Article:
Church Congregation Creates New Scholarship Fund at UMass Boston
$456K Commitment Honors Former Philosophy Professor Klein
“ In remembering all that Reverend Klein has done, there is no school in Boston that represents who he was as much as UMass Boston. ”
The Church on the Hill on Bowdoin Street in Boston’s Beacon Hill neighborhood has committed to a $456,000 gift over five years to UMass Boston’s Philosophy Department in honor of a former member and pastor, the Rev. Dr. Theodore “Ted” Klein. Dr. Klein passed away in August at the age of 79, shortly after retiring as a faculty member in the Philosophy Department, where he taught for three decades. He leaves behind a loving family and adoring communities at both Church on the Hill and UMass Boston.
The newly established Rev. Dr. J. Theodore Klein Scholarship Fund at UMass Boston will provide a scholarship annually to one or more students with financial need studying ethics or philosophy.
“Your endowed scholarship is a tremendous act of generosity that will continue Rev. Dr. Klein’s educational legacy,” Chancellor Marcelo Suárez-Orozco wrote to Rev. Kevin Baxter, who guided the founding of the fund. “As our largest scholarship for philosophy students, the Dr. Rev. J. Theodore Klein Scholarship will help our students arrive more quickly at their dreams by offering the resources they need to excel.”
As an educator, Dr. Klein gave many “brown bag” talks in the department, as well as presentations to Philosophy Club students. He also published several books and papers on the ethics of care, education, service, social justice, and moral philosophy.
In addition to serving on the faculty at UMass Boston and other area colleges, Dr. Klein served in various capacities over the past 20 years at the Church on the Hill, known formally as the Boston Society of the New Jerusalem (Swedenborgian).
He shared his passion for philosophical debate with his fellow parishioners, who reveled in hearing about Dr. Klein’s students and their diverse backgrounds. He was also a talented photographer who enjoyed capturing images of Boston on his early morning commutes to campus.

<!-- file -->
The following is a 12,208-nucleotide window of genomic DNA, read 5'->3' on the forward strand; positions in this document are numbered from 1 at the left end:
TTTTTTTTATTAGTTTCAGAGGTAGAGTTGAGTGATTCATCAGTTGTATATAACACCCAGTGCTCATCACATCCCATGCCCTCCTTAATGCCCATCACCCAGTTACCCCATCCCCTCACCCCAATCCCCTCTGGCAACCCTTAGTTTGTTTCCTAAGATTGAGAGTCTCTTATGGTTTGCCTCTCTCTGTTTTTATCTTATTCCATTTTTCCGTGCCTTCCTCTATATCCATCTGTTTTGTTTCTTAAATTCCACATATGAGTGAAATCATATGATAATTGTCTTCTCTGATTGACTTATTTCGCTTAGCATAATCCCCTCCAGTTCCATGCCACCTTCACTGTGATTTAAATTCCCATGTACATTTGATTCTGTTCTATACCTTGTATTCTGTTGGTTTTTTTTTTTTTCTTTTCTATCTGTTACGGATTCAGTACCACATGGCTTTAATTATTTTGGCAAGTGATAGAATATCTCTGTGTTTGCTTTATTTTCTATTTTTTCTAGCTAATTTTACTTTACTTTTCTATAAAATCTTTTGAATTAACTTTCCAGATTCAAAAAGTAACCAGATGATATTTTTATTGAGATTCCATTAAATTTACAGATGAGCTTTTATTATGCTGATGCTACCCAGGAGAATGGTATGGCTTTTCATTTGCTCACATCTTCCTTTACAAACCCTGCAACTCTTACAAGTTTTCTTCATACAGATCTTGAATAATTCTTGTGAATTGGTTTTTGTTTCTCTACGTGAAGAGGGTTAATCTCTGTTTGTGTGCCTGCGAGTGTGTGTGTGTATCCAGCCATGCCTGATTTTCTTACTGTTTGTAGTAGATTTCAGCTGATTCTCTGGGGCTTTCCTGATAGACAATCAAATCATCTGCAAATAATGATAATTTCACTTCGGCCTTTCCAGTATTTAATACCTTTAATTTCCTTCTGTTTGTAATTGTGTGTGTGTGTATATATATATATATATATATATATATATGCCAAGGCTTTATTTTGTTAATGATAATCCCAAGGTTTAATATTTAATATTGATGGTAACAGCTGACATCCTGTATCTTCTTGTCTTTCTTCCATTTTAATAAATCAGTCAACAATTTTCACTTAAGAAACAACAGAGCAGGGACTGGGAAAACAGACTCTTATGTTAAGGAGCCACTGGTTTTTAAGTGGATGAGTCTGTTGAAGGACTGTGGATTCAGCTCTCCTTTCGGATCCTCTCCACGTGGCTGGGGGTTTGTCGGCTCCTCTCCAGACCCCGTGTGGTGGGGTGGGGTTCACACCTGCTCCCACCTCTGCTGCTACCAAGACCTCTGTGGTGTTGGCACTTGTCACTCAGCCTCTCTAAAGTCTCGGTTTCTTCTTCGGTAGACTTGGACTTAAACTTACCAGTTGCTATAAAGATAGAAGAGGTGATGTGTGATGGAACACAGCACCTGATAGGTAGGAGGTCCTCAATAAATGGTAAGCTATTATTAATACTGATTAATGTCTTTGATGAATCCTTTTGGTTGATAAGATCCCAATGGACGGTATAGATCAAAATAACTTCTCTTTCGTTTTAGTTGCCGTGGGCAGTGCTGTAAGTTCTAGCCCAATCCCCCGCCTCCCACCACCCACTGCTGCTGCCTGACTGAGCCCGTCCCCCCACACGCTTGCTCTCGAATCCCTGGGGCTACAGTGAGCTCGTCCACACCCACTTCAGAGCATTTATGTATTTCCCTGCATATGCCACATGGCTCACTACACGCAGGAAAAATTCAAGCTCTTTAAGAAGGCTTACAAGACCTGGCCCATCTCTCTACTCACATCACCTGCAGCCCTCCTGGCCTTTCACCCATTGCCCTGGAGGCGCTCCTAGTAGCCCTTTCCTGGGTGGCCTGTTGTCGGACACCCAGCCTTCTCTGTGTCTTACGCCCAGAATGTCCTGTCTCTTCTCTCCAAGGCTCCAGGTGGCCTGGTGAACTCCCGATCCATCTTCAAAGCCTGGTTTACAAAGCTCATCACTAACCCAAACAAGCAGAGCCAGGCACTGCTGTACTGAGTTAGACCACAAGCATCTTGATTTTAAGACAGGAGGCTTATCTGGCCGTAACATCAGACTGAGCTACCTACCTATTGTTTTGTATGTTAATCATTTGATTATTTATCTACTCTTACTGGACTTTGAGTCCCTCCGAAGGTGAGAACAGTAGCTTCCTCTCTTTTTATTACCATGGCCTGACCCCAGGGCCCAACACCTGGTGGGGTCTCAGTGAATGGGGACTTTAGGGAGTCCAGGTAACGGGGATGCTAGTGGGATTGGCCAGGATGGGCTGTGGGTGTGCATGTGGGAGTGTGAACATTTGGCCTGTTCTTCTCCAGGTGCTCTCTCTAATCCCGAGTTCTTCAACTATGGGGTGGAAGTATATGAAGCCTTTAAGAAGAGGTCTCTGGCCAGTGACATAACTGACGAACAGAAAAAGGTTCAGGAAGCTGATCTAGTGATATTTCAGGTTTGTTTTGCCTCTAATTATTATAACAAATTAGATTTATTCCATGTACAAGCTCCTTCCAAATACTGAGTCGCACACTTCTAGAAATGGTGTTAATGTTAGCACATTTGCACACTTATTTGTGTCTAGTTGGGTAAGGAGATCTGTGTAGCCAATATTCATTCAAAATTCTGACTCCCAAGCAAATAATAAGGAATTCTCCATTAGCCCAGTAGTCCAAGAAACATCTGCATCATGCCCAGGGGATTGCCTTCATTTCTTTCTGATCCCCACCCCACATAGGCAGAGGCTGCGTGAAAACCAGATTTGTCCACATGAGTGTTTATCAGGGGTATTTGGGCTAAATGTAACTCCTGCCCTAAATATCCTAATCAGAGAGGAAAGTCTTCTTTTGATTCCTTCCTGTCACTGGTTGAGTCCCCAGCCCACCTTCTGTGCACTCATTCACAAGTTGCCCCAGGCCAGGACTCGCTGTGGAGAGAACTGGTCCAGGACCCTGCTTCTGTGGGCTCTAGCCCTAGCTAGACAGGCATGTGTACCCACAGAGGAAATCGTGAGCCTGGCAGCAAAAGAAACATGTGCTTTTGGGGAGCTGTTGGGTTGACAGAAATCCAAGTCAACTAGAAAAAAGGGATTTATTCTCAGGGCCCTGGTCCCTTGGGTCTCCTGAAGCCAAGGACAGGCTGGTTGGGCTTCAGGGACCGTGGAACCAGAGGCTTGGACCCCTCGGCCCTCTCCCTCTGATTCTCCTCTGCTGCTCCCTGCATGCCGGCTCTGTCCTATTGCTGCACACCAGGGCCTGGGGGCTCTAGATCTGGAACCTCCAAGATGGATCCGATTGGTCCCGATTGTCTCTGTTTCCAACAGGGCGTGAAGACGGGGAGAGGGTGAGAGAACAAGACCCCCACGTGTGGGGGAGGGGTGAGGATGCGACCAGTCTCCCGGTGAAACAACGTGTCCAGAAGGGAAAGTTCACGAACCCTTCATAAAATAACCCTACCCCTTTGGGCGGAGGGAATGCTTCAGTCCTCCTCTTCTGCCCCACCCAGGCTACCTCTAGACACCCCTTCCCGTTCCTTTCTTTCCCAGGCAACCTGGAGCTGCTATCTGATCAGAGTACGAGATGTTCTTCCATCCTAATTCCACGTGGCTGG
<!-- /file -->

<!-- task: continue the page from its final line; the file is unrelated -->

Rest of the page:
“Colleagues described his talks as ‘lucid, perfectly insightful, and extremely interesting’ and summarized his personality as being [one of] the ‘sweetest, kindest, gentlest individuals whom I ever knew,’” Rev. Baxter, pastor of Church on the Hill, said in a eulogy for Dr. Klein. “The ethics of care was clearly at the center of his philosophical focus…his impact on students and faculty was such that, his ideas will reverberate forever and ever.’”
The Church had, for years, made private scholarships available to local students who had great ambition but lacked financial resources for college, but found it was a challenging process. By creating the Klein Scholarship program at UMass Boston, the Church has no question that their generosity will improve the lives of diverse, driven, and curious students.
“In remembering all that Reverend Klein has done, there is no school in Boston that represents who he was as much as UMass Boston… when you look at the issues of social justice that surround education… UMass Boston is a lighthouse…Perfect time, perfect moment, perfect place,” Reverend Baxter shared when expressing why this scholarship was so important to his congregation.
Agreeing, and sharing her own perspective, Dr. Klein’s wife, Mary Kay, shared, “The scholarships that Ted received going through his education made a big difference for him. He never would have been ordained or received his PhD without them. He definitely saw the importance of UMass Boston as an institution in the city of Boston… he was a very compassionate and caring person. I think he tried to embody what he taught, and he did.”